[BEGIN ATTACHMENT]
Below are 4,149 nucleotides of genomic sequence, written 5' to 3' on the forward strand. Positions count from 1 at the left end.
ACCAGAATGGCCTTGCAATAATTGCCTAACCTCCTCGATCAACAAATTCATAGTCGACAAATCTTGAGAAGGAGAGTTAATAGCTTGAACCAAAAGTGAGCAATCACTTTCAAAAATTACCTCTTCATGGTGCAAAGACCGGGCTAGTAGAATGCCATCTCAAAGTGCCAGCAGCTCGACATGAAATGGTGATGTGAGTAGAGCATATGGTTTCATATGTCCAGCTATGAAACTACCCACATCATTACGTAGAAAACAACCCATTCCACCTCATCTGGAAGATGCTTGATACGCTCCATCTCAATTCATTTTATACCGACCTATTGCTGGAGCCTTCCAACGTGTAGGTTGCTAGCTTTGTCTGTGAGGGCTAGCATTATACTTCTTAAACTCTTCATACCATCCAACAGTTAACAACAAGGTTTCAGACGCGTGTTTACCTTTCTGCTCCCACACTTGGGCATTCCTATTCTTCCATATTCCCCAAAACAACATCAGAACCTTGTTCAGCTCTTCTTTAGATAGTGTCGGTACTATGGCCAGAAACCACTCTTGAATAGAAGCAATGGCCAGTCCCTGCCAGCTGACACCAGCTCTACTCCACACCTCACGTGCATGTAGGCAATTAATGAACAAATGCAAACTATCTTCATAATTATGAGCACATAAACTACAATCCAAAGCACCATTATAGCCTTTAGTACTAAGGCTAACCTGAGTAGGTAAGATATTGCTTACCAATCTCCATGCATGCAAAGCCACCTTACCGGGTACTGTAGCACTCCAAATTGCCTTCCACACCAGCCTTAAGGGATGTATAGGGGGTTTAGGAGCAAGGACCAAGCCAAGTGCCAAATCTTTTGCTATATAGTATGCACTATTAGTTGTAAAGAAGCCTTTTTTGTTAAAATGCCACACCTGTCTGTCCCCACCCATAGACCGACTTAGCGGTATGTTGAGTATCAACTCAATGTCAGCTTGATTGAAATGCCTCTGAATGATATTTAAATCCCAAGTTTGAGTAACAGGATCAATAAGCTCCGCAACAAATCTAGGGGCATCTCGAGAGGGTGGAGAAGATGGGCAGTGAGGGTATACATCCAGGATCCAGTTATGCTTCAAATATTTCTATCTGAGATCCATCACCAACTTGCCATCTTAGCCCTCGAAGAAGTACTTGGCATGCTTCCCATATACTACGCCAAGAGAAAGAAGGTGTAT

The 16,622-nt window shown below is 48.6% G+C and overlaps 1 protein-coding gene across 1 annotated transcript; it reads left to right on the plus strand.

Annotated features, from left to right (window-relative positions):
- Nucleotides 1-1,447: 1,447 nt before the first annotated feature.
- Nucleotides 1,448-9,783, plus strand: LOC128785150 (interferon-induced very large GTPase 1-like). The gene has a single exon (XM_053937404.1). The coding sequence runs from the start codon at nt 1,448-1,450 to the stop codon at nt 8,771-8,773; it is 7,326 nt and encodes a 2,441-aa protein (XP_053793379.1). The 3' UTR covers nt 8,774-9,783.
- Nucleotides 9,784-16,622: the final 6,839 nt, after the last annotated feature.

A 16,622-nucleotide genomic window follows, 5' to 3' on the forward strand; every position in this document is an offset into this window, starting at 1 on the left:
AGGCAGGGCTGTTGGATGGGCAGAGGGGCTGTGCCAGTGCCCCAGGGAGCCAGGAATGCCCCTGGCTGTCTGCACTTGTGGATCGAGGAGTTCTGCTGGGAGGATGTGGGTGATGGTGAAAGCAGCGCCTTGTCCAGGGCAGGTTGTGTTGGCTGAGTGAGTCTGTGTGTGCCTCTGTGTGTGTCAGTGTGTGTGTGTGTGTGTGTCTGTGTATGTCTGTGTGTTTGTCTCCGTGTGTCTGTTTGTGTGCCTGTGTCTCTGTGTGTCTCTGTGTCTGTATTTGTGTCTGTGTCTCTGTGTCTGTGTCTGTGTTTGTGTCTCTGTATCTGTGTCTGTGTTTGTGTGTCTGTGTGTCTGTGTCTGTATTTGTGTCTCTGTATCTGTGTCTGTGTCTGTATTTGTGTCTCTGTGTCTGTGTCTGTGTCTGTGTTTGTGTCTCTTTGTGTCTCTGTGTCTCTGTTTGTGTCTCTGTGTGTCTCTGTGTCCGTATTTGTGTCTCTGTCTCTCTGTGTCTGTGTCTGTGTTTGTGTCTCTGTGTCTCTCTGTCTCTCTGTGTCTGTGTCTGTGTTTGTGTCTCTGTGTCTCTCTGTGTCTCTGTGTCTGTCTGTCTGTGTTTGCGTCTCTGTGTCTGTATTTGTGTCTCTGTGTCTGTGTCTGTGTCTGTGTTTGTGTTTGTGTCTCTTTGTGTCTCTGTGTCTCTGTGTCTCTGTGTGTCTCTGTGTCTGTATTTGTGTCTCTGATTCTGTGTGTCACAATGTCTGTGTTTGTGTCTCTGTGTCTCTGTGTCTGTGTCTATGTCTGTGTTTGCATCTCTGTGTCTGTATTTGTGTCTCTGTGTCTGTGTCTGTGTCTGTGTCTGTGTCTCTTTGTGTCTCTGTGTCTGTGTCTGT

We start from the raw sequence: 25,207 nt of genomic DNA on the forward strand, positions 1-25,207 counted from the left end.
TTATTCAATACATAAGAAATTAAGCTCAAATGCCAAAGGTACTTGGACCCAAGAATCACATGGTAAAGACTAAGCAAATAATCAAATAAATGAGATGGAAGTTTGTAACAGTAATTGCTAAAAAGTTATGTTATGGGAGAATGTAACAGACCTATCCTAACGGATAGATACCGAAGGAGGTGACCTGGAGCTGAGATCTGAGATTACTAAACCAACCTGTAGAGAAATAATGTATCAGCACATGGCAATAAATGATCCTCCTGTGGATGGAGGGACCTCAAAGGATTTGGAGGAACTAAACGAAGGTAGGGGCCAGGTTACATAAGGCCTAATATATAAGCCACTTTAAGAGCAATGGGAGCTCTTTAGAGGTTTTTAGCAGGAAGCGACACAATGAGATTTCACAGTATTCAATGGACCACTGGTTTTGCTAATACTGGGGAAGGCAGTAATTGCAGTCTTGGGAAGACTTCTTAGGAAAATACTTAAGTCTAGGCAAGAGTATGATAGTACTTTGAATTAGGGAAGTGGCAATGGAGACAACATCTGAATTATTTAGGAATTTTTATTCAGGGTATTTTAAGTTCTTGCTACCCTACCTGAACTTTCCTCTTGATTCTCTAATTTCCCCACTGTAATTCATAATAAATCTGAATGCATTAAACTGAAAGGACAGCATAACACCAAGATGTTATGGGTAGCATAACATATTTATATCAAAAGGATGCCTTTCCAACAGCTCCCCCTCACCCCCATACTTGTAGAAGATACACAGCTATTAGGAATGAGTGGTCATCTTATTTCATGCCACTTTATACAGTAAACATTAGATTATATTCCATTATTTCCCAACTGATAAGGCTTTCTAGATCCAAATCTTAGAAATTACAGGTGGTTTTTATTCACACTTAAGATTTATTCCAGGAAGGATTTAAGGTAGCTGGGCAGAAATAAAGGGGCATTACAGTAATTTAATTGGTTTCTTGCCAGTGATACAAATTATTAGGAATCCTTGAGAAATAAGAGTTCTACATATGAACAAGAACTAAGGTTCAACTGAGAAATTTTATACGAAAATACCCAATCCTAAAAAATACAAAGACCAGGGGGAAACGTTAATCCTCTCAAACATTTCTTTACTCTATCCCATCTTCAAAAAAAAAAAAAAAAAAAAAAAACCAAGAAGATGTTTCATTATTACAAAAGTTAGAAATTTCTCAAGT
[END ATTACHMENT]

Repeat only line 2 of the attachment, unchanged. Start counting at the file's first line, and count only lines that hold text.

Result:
ACCAGAATGGCCTTGCAATAATTGCCTAACCTCCTCGATCAACAAATTCATAGTCGACAAATCTTGAGAAGGAGAGTTAATAGCTTGAACCAAAAGTGAGCAATCACTTTCAAAAATTACCTCTTCATGGTGCAAAGACCGGGCTAGTAGAATGCCATCTCAAAGTGCCAGCAGCTCGACATGAAATGGTGATGTGAGTAGAGCATATGGTTTCATATGTCCAGCTATGAAACTACCCACATCATTACGTAGAAAACAACCCATTCCACCTCATCTGGAAGATGCTTGATACGCTCCATCTCAATTCATTTTATACCGACCTATTGCTGGAGCCTTCCAACGTGTAGGTTGCTAGCTTTGTCTGTGAGGGCTAGCATTATACTTCTTAAACTCTTCATACCATCCAACAGTTAACAACAAGGTTTCAGACGCGTGTTTACCTTTCTGCTCCCACACTTGGGCATTCCTATTCTTCCATATTCCCCAAAACAACATCAGAACCTTGTTCAGCTCTTCTTTAGATAGTGTCGGTACTATGGCCAGAAACCACTCTTGAATAGAAGCAATGGCCAGTCCCTGCCAGCTGACACCAGCTCTACTCCACACCTCACGTGCATGTAGGCAATTAATGAACAAATGCAAACTATCTTCATAATTATGAGCACATAAACTACAATCCAAAGCACCATTATAGCCTTTAGTACTAAGGCTAACCTGAGTAGGTAAGATATTGCTTACCAATCTCCATGCATGCAAAGCCACCTTACCGGGTACTGTAGCACTCCAAATTGCCTTCCACACCAGCCTTAAGGGATGTATAGGGGGTTTAGGAGCAAGGACCAAGCCAAGTGCCAAATCTTTTGCTATATAGTATGCACTATTAGTTGTAAAGAAGCCTTTTTTGTTAAAATGCCACACCTGTCTGTCCCCACCCATAGACCGACTTAGCGGTATGTTGAGTATCAACTCAATGTCAGCTTGATTGAAATGCCTCTGAATGATATTTAAATCCCAAGTTTGAGTAACAGGATCAATAAGCTCCGCAACAAATCTAGGGGCATCTCGAGAGGGTGGAGAAGATGGGCAGTGAGGGTATACATCCAGGATCCAGTTATGCTTCAAATATTTCTATCTGAGATCCATCACCAACTTGCCATCTTAGCCCTCGAAGAAGTACTTGGCATGCTTCCCATATACTACGCCAAGAGAAAGAAGGTGTAT